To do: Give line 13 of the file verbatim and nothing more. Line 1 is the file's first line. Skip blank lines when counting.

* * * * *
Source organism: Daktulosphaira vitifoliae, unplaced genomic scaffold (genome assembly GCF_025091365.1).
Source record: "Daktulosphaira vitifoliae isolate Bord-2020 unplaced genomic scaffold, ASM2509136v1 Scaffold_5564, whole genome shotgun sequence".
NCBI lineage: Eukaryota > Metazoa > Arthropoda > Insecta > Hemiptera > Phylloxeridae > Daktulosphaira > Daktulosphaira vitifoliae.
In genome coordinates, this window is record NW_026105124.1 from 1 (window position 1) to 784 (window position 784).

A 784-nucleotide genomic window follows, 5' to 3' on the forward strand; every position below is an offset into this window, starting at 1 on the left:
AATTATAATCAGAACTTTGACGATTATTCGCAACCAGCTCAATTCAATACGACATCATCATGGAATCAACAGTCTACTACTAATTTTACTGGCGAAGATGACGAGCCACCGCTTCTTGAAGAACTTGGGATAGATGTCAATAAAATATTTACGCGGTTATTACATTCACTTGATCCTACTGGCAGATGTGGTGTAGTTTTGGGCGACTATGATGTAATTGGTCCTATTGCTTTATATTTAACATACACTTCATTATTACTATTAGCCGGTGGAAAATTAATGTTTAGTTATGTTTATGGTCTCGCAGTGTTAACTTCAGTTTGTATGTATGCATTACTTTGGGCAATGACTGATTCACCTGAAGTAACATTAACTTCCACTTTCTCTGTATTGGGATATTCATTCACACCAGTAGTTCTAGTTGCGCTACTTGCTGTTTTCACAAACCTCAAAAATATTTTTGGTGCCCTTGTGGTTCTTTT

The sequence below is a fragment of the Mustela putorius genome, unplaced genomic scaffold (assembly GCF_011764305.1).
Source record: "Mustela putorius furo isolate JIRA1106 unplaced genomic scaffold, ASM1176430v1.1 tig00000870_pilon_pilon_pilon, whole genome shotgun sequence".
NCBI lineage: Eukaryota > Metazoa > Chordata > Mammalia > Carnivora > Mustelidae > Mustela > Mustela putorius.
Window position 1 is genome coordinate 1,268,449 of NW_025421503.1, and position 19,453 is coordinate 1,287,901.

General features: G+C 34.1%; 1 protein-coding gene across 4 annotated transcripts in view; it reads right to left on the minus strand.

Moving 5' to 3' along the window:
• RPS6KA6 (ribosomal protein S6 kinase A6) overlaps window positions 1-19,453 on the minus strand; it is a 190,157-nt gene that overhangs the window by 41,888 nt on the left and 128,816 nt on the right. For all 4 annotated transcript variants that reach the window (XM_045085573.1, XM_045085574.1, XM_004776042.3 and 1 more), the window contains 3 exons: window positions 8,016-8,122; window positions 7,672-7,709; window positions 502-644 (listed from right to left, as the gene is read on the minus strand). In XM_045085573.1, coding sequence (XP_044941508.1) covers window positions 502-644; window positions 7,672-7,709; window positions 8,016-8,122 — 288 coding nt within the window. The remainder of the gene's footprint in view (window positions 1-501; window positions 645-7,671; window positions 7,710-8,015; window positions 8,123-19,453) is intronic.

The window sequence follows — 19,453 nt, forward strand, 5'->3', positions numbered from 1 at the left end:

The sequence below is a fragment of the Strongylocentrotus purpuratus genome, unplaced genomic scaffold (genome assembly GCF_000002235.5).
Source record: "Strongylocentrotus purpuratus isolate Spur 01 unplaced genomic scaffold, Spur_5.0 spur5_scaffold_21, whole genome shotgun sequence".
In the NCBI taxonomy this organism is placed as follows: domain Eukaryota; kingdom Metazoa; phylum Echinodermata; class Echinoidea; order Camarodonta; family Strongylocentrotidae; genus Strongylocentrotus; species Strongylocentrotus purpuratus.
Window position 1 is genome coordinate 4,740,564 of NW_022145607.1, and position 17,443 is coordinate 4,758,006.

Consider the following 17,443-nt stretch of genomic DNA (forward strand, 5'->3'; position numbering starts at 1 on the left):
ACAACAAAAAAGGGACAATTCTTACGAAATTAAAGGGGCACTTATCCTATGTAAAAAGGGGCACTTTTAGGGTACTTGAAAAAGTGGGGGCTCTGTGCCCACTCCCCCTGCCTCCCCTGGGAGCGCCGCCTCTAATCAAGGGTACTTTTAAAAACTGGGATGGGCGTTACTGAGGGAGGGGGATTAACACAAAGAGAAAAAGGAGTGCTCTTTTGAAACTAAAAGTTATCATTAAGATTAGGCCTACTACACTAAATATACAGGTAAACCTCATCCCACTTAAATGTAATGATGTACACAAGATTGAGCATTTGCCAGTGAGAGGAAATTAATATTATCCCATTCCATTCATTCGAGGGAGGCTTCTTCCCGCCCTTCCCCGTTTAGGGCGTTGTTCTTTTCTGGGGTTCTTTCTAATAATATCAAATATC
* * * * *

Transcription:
• RPS6KA6 (ribosomal protein S6 kinase A6) overlaps window positions 1-19,453 on the minus strand; it is a 190,157-nt gene that overhangs the window by 41,888 nt on the left and 128,816 nt on the right. For all 4 annotated transcript variants that reach the window (XM_045085573.1, XM_045085574.1, XM_004776042.3 and 1 more), the window contains 3 exons: window positions 8,016-8,122; window positions 7,672-7,709; window positions 502-644 (listed from right to left, as the gene is read on the minus strand). In XM_045085573.1, coding sequence (XP_044941508.1) covers window positions 502-644; window positions 7,672-7,709; window positions 8,016-8,122 — 288 coding nt within the window. The remainder of the gene's footprint in view (window positions 1-501; window positions 645-7,671; window positions 7,710-8,015; window positions 8,123-19,453) is intronic.